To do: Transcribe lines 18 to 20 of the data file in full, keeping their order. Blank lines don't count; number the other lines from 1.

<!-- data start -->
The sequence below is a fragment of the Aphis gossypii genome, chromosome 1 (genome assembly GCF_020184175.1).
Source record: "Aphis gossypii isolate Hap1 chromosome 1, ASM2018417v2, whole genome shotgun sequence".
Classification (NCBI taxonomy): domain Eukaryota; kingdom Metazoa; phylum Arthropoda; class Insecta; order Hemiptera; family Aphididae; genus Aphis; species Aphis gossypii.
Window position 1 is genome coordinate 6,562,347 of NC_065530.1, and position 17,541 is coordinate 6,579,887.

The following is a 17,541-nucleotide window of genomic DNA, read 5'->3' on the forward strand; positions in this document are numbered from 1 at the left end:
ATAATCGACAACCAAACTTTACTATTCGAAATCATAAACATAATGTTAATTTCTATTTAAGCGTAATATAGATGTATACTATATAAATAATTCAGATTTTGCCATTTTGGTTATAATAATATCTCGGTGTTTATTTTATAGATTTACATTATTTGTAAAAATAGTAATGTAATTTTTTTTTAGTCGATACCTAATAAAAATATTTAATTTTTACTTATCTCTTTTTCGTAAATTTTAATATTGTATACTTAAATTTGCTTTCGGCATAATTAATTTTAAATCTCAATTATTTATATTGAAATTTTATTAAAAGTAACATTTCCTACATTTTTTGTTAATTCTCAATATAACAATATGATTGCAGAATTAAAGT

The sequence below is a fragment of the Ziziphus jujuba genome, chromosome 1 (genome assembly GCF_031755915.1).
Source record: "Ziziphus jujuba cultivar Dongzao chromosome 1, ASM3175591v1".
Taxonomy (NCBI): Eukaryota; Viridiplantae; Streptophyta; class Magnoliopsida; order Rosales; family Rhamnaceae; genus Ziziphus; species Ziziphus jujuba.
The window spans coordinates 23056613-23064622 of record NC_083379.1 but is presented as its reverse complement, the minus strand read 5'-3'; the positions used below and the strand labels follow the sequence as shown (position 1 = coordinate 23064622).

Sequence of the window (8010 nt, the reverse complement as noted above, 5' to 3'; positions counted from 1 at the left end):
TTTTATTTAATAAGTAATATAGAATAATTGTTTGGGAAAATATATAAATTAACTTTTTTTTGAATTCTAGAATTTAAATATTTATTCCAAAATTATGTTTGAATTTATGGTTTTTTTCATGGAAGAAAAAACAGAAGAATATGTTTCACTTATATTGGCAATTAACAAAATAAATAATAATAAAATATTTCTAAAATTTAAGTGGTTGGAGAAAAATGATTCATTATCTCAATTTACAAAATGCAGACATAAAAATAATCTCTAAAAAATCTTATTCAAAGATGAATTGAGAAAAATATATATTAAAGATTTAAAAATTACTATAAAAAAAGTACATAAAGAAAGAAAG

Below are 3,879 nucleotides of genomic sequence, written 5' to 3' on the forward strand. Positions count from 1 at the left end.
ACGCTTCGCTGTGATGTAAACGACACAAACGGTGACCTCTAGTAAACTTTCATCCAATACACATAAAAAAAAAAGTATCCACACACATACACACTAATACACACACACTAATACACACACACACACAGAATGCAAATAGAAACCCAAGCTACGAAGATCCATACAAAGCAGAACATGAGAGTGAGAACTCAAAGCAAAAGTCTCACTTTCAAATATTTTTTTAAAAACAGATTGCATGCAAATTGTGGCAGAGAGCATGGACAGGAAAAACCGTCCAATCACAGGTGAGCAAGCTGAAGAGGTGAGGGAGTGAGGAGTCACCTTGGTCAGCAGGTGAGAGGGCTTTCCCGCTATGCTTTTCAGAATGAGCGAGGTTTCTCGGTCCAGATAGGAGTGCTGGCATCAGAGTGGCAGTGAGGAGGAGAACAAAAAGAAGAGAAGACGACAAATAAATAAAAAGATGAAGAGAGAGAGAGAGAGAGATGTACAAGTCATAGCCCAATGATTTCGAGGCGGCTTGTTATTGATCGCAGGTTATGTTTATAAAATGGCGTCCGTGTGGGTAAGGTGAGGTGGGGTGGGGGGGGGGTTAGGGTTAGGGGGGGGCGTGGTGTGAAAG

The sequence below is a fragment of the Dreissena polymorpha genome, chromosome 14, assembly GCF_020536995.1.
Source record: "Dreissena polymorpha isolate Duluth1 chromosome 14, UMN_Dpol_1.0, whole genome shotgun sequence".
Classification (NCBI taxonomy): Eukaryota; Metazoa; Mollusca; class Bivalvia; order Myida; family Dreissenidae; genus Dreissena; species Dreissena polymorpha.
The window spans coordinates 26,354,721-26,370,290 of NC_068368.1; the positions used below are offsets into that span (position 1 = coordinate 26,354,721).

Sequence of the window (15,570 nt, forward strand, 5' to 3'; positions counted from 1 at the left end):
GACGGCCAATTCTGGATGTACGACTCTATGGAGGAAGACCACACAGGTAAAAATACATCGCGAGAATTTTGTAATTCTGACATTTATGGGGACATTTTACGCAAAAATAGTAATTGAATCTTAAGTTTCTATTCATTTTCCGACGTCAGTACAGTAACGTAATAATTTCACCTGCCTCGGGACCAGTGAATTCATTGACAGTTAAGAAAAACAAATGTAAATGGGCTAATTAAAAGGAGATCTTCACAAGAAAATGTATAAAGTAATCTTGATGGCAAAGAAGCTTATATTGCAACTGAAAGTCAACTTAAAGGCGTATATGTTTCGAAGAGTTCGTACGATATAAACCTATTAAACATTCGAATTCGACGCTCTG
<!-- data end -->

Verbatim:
The window spans coordinates 26,354,721-26,370,290 of NC_068368.1; the positions used below are offsets into that span (position 1 = coordinate 26,354,721).

Sequence of the window (15,570 nt, forward strand, 5' to 3'; positions counted from 1 at the left end):
GACGGCCAATTCTGGATGTACGACTCTATGGAGGAAGACCACACAGGTAAAAATACATCGCGAGAATTTTGTAATTCTGACATTTATGGGGACATTTTACGCAAAAATAGTAATTGAATCTTAAGTTTCTATTCATTTTCCGACGTCAGTACAGTAACGTAATAATTTCACCTGCCTCGGGACCAGTGAATTCATTGACAGTTAAGAAAAACAAATGTAAATGGGCTAATTAAAAGGAGATCTTCACAAGAAAATGTATAAAGTAATCTTGATGGCAAAGAAGCTTATATTGCAACTGAAAGTCAACTTAAAGGCGTATATGTTTCGAAGAGTTCGTACGATATAAACCTATTAAACATTCGAATTCGACGCTCTG